Speech Language Pathology
Speech and Language Services in Schools
Speech and language problems can make it hard for your child to learn in school. Speech-language pathologists, or SLPs, can help your child succeed.
Communication Problems in School
Your child may have gotten help for speech or language problems before he started school. Or, you may notice problems when he starts school. Your child may have issues that interfere with learning or access to the curriculum including:
- Speech sounds. He may have trouble saying sounds. He may not speak clearly and be hard to understand.
- Language and literacy. Your child may have trouble understanding what she hears. She may not follow directions or answer questions well. It may be hard for her to tell others about her thoughts. She may not say the correct words or say only short sentences. Language problems can also make reading and writing harder.
- Social communication. Your child may have trouble talking with other children. He may not make friends easily. He may not understand what others think or how they feel.
- Cognitive communication. These are the thinking skills your child needs to remember, solve problems, and use her imagination. Learning disabilities and brain damage can cause these types of problems.
- Feeding and swallowing. It may sound strange to think of eating as a school problem, but it can be. Feeding and swallowing problems can make it hard for your child to eat and drink enough during the day. This can make it hard to learn. It can also make social times, like lunch or snack, harder for your child.
- Stuttering. Your child may have trouble speaking smoothly. She may repeat sounds or words or have long pauses when she talks. Stuttering can make it hard to answer questions or give speeches in class. It can also make it hard to talk to friends.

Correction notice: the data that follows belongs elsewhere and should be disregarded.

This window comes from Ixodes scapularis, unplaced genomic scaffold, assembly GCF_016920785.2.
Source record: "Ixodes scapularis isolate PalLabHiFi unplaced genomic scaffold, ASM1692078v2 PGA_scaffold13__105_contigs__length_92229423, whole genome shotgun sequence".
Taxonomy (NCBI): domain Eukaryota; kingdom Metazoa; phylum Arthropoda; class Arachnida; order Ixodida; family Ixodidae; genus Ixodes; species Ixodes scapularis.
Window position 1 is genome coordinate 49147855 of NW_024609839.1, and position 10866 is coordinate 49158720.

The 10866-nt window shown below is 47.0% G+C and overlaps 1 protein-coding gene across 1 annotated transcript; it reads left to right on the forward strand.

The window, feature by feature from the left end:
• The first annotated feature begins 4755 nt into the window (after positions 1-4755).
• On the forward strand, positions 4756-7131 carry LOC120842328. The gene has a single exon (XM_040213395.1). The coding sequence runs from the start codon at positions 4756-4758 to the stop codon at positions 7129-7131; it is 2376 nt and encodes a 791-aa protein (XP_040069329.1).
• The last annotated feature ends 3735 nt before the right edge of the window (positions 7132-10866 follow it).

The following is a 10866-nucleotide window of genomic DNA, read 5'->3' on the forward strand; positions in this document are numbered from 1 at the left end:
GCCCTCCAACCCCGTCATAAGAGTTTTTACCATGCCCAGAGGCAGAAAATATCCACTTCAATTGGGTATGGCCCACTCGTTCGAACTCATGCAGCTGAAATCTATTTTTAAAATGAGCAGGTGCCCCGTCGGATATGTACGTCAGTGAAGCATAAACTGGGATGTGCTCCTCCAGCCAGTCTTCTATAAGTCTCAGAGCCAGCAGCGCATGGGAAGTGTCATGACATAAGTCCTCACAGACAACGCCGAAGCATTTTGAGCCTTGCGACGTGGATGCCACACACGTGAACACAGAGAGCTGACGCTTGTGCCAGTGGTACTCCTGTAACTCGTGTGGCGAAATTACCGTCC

- Voice. Your child may sound hoarse or lose his voice. He may sound like he talks through his nose, called nasality. His voice may be too loud or too soft. Voice problems can make it hard to talk in class or with friends.
Effect of Speech and Language Problems on Learning
You need language skills to communicate. And you need to communicate to learn. Reading, writing, gesturing, listening, and speaking are all forms of language. The better your communication skills, the better you will do in school.
The Speech-language pathologist/school team will determine which specialized resources are most appropriate to help your child succeed. Each school has a process you need to follow to have your child seen. Your child may get referred to a child study team for testing. The SLP may be a part of this team, along with teachers, special education teachers, a psychologist, or others.
Role of the SLP
The SLP will assess your child’s speech and language skills and decide if your child needs further testing or treatment. Each school has a process to get services started. The SLP or others in the school will help you follow this process.
Speech and language problems do not have to keep your child from doing well in school. SLP’s can help!